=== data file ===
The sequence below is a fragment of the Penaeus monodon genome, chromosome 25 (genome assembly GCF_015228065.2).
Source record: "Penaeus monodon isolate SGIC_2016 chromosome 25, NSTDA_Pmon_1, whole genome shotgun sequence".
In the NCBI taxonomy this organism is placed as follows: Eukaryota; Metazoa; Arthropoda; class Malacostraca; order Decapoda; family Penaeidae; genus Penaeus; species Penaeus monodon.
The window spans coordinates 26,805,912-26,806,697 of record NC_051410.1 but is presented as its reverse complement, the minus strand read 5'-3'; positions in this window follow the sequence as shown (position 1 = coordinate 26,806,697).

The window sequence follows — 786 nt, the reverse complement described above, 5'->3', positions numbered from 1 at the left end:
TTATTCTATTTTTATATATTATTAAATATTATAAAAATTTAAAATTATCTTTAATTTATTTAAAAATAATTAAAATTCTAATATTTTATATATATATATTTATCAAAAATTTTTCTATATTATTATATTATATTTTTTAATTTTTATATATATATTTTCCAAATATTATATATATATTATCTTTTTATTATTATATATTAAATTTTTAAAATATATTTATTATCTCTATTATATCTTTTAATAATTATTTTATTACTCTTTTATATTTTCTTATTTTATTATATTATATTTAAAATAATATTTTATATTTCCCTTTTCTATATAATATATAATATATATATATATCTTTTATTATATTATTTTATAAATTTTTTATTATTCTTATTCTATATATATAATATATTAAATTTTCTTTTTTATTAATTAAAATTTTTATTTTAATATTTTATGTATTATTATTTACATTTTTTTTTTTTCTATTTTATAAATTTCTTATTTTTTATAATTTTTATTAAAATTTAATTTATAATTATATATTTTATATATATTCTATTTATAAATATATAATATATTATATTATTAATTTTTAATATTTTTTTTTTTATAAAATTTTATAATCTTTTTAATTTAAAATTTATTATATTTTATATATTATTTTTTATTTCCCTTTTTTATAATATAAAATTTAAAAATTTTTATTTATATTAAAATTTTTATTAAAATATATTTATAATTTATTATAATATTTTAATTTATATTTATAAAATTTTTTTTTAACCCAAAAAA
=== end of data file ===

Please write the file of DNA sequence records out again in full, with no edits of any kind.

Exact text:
The sequence below is a fragment of the Penaeus monodon genome, chromosome 25 (genome assembly GCF_015228065.2).
Source record: "Penaeus monodon isolate SGIC_2016 chromosome 25, NSTDA_Pmon_1, whole genome shotgun sequence".
In the NCBI taxonomy this organism is placed as follows: Eukaryota; Metazoa; Arthropoda; class Malacostraca; order Decapoda; family Penaeidae; genus Penaeus; species Penaeus monodon.
The window spans coordinates 26,805,912-26,806,697 of record NC_051410.1 but is presented as its reverse complement, the minus strand read 5'-3'; positions in this window follow the sequence as shown (position 1 = coordinate 26,806,697).

The window sequence follows — 786 nt, the reverse complement described above, 5'->3', positions numbered from 1 at the left end:
TTATTCTATTTTTATATATTATTAAATATTATAAAAATTTAAAATTATCTTTAATTTATTTAAAAATAATTAAAATTCTAATATTTTATATATATATATTTATCAAAAATTTTTCTATATTATTATATTATATTTTTTAATTTTTATATATATATTTTCCAAATATTATATATATATTATCTTTTTATTATTATATATTAAATTTTTAAAATATATTTATTATCTCTATTATATCTTTTAATAATTATTTTATTACTCTTTTATATTTTCTTATTTTATTATATTATATTTAAAATAATATTTTATATTTCCCTTTTCTATATAATATATAATATATATATATATCTTTTATTATATTATTTTATAAATTTTTTATTATTCTTATTCTATATATATAATATATTAAATTTTCTTTTTTATTAATTAAAATTTTTATTTTAATATTTTATGTATTATTATTTACATTTTTTTTTTTTCTATTTTATAAATTTCTTATTTTTTATAATTTTTATTAAAATTTAATTTATAATTATATATTTTATATATATTCTATTTATAAATATATAATATATTATATTATTAATTTTTAATATTTTTTTTTTTATAAAATTTTATAATCTTTTTAATTTAAAATTTATTATATTTTATATATTATTTTTTATTTCCCTTTTTTATAATATAAAATTTAAAAATTTTTATTTATATTAAAATTTTTATTAAAATATATTTATAATTTATTATAATATTTTAATTTATATTTATAAAATTTTTTTTTAACCCAAAAAA